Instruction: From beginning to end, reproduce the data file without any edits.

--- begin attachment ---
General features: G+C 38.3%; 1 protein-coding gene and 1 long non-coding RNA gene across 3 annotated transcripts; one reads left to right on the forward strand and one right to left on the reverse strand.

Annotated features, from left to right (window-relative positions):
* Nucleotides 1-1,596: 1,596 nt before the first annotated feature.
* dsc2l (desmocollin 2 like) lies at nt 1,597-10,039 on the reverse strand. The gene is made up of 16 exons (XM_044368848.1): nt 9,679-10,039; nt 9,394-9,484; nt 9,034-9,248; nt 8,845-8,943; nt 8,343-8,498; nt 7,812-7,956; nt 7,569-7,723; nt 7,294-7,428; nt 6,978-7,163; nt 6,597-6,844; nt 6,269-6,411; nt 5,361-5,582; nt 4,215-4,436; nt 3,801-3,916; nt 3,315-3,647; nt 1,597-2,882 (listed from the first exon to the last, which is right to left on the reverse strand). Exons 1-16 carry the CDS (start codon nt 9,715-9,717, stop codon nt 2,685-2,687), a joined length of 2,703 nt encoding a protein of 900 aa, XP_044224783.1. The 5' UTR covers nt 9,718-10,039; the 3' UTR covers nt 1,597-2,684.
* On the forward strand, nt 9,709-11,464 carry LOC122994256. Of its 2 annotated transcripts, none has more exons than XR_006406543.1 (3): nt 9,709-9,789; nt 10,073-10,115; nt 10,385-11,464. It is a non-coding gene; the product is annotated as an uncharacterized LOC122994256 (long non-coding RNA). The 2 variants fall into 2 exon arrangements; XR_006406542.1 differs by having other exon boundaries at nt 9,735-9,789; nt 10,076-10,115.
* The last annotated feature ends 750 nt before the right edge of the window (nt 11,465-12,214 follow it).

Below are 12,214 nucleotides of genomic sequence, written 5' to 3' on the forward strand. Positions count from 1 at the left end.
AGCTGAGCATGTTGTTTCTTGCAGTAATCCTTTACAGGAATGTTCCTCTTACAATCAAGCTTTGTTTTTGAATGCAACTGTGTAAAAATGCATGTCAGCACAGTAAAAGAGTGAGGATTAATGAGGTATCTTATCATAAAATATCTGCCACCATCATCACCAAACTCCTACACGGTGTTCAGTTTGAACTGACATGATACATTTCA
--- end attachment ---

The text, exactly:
General features: G+C 38.3%; 1 protein-coding gene and 1 long non-coding RNA gene across 3 annotated transcripts; one reads left to right on the forward strand and one right to left on the reverse strand.

Annotated features, from left to right (window-relative positions):
* Nucleotides 1-1,596: 1,596 nt before the first annotated feature.
* dsc2l (desmocollin 2 like) lies at nt 1,597-10,039 on the reverse strand. The gene is made up of 16 exons (XM_044368848.1): nt 9,679-10,039; nt 9,394-9,484; nt 9,034-9,248; nt 8,845-8,943; nt 8,343-8,498; nt 7,812-7,956; nt 7,569-7,723; nt 7,294-7,428; nt 6,978-7,163; nt 6,597-6,844; nt 6,269-6,411; nt 5,361-5,582; nt 4,215-4,436; nt 3,801-3,916; nt 3,315-3,647; nt 1,597-2,882 (listed from the first exon to the last, which is right to left on the reverse strand). Exons 1-16 carry the CDS (start codon nt 9,715-9,717, stop codon nt 2,685-2,687), a joined length of 2,703 nt encoding a protein of 900 aa, XP_044224783.1. The 5' UTR covers nt 9,718-10,039; the 3' UTR covers nt 1,597-2,684.
* On the forward strand, nt 9,709-11,464 carry LOC122994256. Of its 2 annotated transcripts, none has more exons than XR_006406543.1 (3): nt 9,709-9,789; nt 10,073-10,115; nt 10,385-11,464. It is a non-coding gene; the product is annotated as an uncharacterized LOC122994256 (long non-coding RNA). The 2 variants fall into 2 exon arrangements; XR_006406542.1 differs by having other exon boundaries at nt 9,735-9,789; nt 10,076-10,115.
* The last annotated feature ends 750 nt before the right edge of the window (nt 11,465-12,214 follow it).

Below are 12,214 nucleotides of genomic sequence, written 5' to 3' on the forward strand. Positions count from 1 at the left end.
AGCTGAGCATGTTGTTTCTTGCAGTAATCCTTTACAGGAATGTTCCTCTTACAATCAAGCTTTGTTTTTGAATGCAACTGTGTAAAAATGCATGTCAGCACAGTAAAAGAGTGAGGATTAATGAGGTATCTTATCATAAAATATCTGCCACCATCATCACCAAACTCCTACACGGTGTTCAGTTTGAACTGACATGATACATTTCA